I like your answere about your weight! It is all about how you feel, feeding your body well and be trult happy (not obsesive!)!
    And i LOVE your almond butter-craze <3<3

  37. May 31, 2011 7:09 pm

    I think recovery is more than about weight, but mentality- are thoughts/timings of weight/food/calories still taking up an unusually large amount of mental room? Am I still making choices based on what has less calories/carbs/etc? Am I turning down dinner/lunch dates because the timings are too close to when I last ate or may cause me distress? However, it is a little about weight- would I freak out if I were to gain five pounds? I don’t know my weight- but I still see my doctor back home every four months or so and according to her my weight has been pretty consistent the past year and a half which also makes me believe in the set point theory- I admit I still have those days of eating less than usual or whatnot, but it’s as if my body refuses to lose or gain any weight unless taken to a drastic extreme- definitely comforting knowing that following my cravings ensures i’ll be at my happy weight.
    As for food- I admit I still have some things I’m uneasy about- I’ve learned to crave pretty healthy fare, so I do have an aversion to eating from fast food/casual dining chains (IE olive garden, applebees, cheeesecake factory etc) which I don’t even like. It’s a tough mentality to boot…

  38. May 31, 2011 7:30 pm

    This post was really brave, Amanda. I love that you had the courage to write it 🙂 I think it hits home for a lot of people. Even if you’ve never experienced a full blown eating disorder I think it’s hard to (especially if you’re female) to get through life without a least having some disordered habits or thoughts so it’s comforting to see people like you being honest about it and proving that disordered behavior can be overcome. Bravo 🙂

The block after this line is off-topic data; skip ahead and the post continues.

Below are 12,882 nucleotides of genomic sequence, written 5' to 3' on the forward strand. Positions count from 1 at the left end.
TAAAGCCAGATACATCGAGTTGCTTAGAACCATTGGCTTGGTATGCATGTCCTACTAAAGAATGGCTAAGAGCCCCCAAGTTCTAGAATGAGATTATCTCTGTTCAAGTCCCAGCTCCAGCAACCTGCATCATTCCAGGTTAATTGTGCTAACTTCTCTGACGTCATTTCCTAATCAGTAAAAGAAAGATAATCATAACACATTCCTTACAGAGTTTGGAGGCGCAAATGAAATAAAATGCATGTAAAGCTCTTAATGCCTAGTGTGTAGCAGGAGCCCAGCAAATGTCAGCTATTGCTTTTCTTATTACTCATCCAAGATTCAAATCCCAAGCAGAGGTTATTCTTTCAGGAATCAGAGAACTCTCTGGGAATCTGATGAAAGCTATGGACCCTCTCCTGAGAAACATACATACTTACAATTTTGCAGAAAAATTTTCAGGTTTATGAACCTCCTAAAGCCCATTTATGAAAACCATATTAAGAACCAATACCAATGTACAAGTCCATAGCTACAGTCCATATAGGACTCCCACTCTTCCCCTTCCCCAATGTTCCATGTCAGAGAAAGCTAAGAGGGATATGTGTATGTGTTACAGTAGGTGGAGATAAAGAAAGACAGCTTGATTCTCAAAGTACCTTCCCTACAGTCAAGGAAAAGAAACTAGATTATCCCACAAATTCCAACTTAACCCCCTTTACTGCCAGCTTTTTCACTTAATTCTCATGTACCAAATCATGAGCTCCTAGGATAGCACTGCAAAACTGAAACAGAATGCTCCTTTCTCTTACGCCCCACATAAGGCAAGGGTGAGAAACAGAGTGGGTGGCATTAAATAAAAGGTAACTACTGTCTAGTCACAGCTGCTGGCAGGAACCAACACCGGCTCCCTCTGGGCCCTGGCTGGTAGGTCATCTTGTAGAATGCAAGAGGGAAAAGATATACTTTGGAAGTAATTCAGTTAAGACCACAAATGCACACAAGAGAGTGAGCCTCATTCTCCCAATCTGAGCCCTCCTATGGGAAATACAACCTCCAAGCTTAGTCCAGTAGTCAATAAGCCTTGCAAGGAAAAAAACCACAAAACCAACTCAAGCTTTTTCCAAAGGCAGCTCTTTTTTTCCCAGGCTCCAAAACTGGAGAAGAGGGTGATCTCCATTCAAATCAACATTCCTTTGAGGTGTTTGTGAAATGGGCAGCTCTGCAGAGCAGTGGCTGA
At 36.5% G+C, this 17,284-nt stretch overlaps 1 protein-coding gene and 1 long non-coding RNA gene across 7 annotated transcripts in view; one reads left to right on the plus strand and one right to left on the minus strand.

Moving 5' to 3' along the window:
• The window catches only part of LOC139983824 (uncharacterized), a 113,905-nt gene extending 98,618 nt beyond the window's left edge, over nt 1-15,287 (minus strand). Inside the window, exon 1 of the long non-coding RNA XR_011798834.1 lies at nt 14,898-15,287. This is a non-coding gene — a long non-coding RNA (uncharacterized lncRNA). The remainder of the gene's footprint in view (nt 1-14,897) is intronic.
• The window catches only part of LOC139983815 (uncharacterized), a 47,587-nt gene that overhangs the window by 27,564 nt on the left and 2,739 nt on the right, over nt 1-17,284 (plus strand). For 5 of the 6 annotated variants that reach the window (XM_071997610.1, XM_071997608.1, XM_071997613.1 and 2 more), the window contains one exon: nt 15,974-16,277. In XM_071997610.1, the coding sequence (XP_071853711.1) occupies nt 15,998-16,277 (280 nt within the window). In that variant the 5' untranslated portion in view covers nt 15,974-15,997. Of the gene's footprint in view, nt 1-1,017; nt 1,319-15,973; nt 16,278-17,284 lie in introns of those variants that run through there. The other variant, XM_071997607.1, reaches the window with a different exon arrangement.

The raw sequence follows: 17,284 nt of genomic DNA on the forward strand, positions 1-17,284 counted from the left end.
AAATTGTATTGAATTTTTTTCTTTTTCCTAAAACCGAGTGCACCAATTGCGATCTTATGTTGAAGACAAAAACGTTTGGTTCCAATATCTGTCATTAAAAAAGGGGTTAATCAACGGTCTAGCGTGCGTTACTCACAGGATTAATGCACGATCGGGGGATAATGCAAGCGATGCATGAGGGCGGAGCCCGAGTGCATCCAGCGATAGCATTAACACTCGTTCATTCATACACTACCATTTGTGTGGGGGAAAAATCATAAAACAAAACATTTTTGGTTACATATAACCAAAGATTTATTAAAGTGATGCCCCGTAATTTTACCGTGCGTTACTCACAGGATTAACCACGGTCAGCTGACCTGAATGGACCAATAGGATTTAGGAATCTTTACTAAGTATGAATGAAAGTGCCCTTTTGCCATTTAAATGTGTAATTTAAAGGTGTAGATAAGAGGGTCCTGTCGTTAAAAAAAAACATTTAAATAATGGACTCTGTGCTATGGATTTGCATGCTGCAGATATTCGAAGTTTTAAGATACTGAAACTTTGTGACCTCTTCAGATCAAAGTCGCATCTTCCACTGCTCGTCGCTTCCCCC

39. May 31, 2011 8:43 pm

    Your pictures always make me hungry, mmmmmmmm.

    Great post, it must be difficult to answer those type of questions over the ‘net but very well done 🙂

    xoxo

  40. June 1, 2011 5:46 pm

    Hey! So I stumbled across your blog via a blog of another blog I was following (or something like that)… and I think this is my first time commenting on a blog written by somebody I don’t know in real life. So sorry, random creeper alert here.

    Umm, first I have to say that I just read your story and I’m shocked at some of the ways in which it parallels my own. It’s not 100% the same, by any means — but I’m also an Amanda, I’m a “raw vegan” *cough*ulterior motive*cough* and, yeah, your physical/mental symptoms were spot on with mine. Presently I’m also doing that thing you toyed with, trying to “recover” in mind while not changing body or behaviour.

    This post also really struck a chord with me because I’ve tried so so many times to let go of the eating disorder, but the anxiety and guilt that come with more food are just overwhelming. I start recovery, motivated and hopeful, only to end up miserably running back to restriction.

    It’s inspiring to read about how you’ve come so far and it gives me hope that one day I’ll be able to enjoy and nurture my (sometimes quirky) tastes in food as well. My eating disorder doesn’t want me to admit it… but that pumpkin chili scramble looks really good!

    All right, I’ve rambled long enough. Thanks for sharing, as they say. I’m really grateful to have happened upon this blog.

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  1. And I opened my eyes « pumpedforpumpkin